That said, I will probably continue to struggle with pride until the day I die. I will work hard, I’ll battle my pride, and I will give thanks everyday. When I’m thankful I’m driven outside my self-centered shell, and it’s a lot easier to see that everytime I feel a pulse of pride, I really owe a debt of gratitude.
Work hard, stay humble.
Give thanks.

Notes on a Setting Summer

I believe in God, now more than ever. Now, even though I wrestle with doubts as to His existence, doubts as to the authenticity of scripture, doubts regarding my sufficiency as a husband and father–God has somehow found a way to use my fragile faith as a tool to strengthen it where it lacks. Where else in the world to you find an object whose weakness is used a means of sustenance and reinvigoration? And if you can think of anywhere else, isn’t it incredible?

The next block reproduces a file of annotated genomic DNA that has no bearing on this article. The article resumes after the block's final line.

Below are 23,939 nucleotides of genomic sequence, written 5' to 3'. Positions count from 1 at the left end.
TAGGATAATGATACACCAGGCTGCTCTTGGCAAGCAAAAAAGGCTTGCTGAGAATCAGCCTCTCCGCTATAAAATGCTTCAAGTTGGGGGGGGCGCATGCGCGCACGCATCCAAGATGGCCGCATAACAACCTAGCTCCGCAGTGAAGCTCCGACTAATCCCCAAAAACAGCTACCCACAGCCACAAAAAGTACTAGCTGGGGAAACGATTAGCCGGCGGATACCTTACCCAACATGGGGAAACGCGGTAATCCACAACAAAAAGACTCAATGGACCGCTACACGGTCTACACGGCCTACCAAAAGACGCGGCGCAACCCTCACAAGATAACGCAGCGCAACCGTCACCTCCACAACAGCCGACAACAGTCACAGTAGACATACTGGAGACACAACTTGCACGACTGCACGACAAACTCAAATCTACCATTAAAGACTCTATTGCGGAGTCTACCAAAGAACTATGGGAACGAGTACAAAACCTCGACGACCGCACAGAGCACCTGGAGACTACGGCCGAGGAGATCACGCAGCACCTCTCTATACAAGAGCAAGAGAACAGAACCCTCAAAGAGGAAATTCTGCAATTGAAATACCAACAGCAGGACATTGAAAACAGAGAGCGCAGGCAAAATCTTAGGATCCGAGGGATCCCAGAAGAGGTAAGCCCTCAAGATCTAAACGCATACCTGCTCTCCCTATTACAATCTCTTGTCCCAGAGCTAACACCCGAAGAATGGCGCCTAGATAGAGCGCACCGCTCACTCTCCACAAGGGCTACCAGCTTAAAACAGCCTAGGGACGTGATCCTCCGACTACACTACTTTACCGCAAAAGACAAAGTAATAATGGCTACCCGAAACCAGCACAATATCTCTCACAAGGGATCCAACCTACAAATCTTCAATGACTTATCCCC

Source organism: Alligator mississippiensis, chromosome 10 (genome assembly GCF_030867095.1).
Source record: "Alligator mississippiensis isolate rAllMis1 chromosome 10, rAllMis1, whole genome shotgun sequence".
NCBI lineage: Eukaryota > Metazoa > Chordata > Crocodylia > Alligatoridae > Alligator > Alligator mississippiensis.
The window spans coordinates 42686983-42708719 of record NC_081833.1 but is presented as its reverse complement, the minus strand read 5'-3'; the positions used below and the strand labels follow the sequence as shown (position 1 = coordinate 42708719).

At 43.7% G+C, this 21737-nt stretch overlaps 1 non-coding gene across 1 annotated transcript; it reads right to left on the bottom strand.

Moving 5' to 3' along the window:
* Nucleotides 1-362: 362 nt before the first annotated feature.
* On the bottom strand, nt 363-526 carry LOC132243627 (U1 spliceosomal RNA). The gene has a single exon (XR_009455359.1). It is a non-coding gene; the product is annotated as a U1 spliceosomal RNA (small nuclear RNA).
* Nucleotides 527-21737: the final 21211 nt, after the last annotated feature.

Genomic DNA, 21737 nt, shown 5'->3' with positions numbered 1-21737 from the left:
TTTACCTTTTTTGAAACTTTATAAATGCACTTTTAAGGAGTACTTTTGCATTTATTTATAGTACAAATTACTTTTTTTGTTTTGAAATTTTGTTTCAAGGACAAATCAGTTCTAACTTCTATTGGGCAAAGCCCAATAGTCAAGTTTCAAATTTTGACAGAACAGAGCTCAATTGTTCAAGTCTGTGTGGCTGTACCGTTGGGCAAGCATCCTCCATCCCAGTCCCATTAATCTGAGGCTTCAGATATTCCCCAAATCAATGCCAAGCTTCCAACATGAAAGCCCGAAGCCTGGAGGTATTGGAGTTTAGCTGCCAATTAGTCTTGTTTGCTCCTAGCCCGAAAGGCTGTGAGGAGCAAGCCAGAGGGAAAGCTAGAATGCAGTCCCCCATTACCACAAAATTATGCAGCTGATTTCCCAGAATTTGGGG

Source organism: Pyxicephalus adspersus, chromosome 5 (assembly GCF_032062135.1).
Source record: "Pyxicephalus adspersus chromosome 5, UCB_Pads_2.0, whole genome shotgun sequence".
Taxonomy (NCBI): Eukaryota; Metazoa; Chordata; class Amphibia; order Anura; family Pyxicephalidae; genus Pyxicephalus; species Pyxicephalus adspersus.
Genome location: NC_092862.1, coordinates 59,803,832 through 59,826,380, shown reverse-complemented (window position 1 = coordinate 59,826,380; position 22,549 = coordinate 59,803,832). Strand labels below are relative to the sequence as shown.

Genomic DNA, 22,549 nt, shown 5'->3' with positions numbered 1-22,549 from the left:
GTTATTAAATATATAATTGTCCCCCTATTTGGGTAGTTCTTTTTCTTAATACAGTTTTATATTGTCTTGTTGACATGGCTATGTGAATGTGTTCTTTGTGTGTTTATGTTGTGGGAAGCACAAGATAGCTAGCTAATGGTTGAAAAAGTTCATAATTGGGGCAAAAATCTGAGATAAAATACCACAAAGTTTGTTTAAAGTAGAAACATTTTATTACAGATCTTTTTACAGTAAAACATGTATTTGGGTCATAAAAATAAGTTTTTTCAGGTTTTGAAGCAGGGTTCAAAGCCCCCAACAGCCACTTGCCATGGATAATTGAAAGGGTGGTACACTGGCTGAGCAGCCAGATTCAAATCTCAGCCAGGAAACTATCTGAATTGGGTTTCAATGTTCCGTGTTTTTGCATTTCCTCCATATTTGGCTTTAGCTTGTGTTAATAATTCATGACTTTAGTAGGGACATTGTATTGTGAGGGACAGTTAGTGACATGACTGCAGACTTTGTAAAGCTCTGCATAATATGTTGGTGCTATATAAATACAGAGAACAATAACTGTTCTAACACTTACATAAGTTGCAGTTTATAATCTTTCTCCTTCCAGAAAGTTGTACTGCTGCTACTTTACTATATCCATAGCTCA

This summer opened with my school district in a horrendous financial position, and my own career in limbo. I interviewed for the ap position at UJH, was first among the three not because of any particular prowess, but rather my participation and follow-through in the opportunity presented to me back in February.  I had my appointment sent to the board, then pulled at the last minute. It went back up, and I was approved. Everyone took a salary cut this year, but because of this promotion I’ll be making enough to support a few extra endeavors.
We thought we’d be getting a bigger place with a yard, but instead yesterday I signed a one year lease for the same place we’ve been the last three years.

30-Something

Yesterday I turned thirty two. When my dad was thirty two I was playing twelve year old all stars, pitching in the sectionals championship game. I remember everything about that day.